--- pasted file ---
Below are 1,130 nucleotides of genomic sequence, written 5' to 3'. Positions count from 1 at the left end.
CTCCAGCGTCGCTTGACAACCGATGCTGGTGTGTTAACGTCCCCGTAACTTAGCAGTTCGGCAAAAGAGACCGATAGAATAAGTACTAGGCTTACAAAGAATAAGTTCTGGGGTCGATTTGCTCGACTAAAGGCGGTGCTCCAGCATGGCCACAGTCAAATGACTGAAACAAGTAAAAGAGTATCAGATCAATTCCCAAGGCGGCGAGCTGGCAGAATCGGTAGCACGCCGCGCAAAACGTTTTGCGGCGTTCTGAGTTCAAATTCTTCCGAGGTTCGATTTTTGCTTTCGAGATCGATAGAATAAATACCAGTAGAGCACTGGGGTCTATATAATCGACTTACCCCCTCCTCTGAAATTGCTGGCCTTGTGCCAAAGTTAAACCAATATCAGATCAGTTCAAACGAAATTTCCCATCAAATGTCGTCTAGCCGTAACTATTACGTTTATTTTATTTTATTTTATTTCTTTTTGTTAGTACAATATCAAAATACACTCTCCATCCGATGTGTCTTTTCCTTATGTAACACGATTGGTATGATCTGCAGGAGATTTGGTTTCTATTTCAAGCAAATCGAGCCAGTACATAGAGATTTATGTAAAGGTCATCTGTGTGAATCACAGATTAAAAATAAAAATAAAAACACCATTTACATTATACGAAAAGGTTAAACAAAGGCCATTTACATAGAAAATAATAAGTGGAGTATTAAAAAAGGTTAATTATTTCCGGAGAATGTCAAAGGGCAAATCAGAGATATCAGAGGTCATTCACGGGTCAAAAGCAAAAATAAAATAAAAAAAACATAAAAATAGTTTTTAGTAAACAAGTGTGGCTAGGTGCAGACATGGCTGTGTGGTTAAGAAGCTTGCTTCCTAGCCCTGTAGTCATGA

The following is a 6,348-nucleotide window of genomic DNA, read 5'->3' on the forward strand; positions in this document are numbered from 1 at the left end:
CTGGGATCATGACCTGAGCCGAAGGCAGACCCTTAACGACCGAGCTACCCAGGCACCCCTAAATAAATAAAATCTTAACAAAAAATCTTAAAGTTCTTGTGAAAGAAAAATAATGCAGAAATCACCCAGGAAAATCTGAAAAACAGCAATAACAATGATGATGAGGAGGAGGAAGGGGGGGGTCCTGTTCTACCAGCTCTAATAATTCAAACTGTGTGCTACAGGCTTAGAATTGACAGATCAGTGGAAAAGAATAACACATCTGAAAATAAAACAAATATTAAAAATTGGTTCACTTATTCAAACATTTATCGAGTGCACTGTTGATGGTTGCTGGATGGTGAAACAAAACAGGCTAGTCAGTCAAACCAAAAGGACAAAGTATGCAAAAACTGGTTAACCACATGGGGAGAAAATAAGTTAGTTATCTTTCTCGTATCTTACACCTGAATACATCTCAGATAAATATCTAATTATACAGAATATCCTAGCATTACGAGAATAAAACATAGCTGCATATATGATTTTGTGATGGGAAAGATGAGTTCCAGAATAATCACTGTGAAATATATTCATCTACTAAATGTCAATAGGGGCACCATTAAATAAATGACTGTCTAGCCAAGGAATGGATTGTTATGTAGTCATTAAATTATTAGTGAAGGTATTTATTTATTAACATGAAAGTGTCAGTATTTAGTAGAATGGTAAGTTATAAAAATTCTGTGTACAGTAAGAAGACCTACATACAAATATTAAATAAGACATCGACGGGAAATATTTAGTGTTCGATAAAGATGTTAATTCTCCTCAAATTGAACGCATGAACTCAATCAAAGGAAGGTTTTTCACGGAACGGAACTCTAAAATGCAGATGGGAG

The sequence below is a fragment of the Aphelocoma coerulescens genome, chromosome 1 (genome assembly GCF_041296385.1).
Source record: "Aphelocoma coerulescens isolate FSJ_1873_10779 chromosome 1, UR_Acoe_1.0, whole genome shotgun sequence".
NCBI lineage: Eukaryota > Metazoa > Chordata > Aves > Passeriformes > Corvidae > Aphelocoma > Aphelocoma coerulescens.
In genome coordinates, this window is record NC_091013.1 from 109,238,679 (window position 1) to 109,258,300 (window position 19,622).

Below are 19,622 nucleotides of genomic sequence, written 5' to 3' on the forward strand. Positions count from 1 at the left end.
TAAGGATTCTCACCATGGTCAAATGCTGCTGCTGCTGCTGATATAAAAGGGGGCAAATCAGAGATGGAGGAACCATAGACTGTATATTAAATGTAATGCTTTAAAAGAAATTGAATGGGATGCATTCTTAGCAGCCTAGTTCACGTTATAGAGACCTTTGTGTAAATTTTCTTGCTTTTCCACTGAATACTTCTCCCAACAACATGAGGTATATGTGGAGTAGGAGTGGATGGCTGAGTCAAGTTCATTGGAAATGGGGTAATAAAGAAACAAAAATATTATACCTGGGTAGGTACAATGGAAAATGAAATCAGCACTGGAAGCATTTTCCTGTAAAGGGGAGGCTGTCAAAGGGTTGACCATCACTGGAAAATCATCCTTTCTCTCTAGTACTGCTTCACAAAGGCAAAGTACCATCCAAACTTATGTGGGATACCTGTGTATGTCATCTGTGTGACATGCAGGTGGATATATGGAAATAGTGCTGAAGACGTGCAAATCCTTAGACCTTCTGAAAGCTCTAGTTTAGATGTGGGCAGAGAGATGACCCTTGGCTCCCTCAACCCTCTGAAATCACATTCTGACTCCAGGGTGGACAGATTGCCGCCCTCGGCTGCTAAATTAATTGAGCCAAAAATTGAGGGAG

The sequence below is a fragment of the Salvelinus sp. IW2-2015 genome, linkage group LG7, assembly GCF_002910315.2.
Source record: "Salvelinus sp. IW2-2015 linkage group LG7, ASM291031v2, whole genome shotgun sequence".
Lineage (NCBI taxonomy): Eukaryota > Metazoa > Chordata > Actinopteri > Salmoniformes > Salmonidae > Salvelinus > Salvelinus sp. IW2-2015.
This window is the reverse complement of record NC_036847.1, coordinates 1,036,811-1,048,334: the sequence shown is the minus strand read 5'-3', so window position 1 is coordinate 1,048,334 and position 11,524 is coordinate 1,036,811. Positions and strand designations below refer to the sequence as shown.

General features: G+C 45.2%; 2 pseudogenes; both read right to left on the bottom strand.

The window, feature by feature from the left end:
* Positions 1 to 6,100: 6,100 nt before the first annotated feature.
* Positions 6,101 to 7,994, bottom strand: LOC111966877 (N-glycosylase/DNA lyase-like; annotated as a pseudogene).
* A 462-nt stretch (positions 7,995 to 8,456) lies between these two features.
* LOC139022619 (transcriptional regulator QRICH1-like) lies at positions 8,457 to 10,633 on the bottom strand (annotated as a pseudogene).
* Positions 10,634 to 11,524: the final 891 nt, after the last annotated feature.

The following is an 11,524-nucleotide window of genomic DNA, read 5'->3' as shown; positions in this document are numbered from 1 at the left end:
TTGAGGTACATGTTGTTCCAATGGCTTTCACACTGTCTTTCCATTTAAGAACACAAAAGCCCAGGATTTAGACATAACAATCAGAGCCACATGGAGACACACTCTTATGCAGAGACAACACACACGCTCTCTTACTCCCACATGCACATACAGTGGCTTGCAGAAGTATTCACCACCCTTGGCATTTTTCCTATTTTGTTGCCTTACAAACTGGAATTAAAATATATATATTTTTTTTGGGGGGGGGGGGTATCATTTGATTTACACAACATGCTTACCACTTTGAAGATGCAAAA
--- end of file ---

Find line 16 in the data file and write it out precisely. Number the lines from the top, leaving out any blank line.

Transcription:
The window, feature by feature from the left end: